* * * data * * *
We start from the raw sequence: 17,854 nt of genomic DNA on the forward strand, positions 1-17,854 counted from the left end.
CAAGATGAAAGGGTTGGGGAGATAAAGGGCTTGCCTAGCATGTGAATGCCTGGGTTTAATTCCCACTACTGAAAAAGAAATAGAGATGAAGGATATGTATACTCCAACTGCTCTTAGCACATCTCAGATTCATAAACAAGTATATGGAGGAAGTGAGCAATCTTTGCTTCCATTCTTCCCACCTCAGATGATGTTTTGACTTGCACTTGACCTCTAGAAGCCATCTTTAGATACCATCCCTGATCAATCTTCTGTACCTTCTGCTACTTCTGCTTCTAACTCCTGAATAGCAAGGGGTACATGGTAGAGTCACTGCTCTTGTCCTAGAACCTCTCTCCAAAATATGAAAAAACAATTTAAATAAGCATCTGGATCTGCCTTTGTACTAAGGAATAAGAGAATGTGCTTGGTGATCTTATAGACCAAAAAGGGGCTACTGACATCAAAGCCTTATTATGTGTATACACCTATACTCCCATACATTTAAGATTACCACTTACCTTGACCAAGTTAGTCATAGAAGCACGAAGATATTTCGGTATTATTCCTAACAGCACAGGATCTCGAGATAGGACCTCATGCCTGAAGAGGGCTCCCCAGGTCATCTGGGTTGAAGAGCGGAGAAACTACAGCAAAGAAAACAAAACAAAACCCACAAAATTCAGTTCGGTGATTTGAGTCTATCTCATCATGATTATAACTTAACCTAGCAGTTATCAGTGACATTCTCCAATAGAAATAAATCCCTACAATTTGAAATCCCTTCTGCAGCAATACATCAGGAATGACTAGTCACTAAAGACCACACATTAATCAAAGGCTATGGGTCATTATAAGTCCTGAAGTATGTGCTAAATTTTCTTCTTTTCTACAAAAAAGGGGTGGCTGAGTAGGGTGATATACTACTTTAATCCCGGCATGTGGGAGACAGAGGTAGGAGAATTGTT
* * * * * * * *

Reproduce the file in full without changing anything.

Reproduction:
We start from the raw sequence: 17,854 nt of genomic DNA on the forward strand, positions 1-17,854 counted from the left end.
CAAGATGAAAGGGTTGGGGAGATAAAGGGCTTGCCTAGCATGTGAATGCCTGGGTTTAATTCCCACTACTGAAAAAGAAATAGAGATGAAGGATATGTATACTCCAACTGCTCTTAGCACATCTCAGATTCATAAACAAGTATATGGAGGAAGTGAGCAATCTTTGCTTCCATTCTTCCCACCTCAGATGATGTTTTGACTTGCACTTGACCTCTAGAAGCCATCTTTAGATACCATCCCTGATCAATCTTCTGTACCTTCTGCTACTTCTGCTTCTAACTCCTGAATAGCAAGGGGTACATGGTAGAGTCACTGCTCTTGTCCTAGAACCTCTCTCCAAAATATGAAAAAACAATTTAAATAAGCATCTGGATCTGCCTTTGTACTAAGGAATAAGAGAATGTGCTTGGTGATCTTATAGACCAAAAAGGGGCTACTGACATCAAAGCCTTATTATGTGTATACACCTATACTCCCATACATTTAAGATTACCACTTACCTTGACCAAGTTAGTCATAGAAGCACGAAGATATTTCGGTATTATTCCTAACAGCACAGGATCTCGAGATAGGACCTCATGCCTGAAGAGGGCTCCCCAGGTCATCTGGGTTGAAGAGCGGAGAAACTACAGCAAAGAAAACAAAACAAAACCCACAAAATTCAGTTCGGTGATTTGAGTCTATCTCATCATGATTATAACTTAACCTAGCAGTTATCAGTGACATTCTCCAATAGAAATAAATCCCTACAATTTGAAATCCCTTCTGCAGCAATACATCAGGAATGACTAGTCACTAAAGACCACACATTAATCAAAGGCTATGGGTCATTATAAGTCCTGAAGTATGTGCTAAATTTTCTTCTTTTCTACAAAAAAGGGGTGGCTGAGTAGGGTGATATACTACTTTAATCCCGGCATGTGGGAGACAGAGGTAGGAGAATTGTT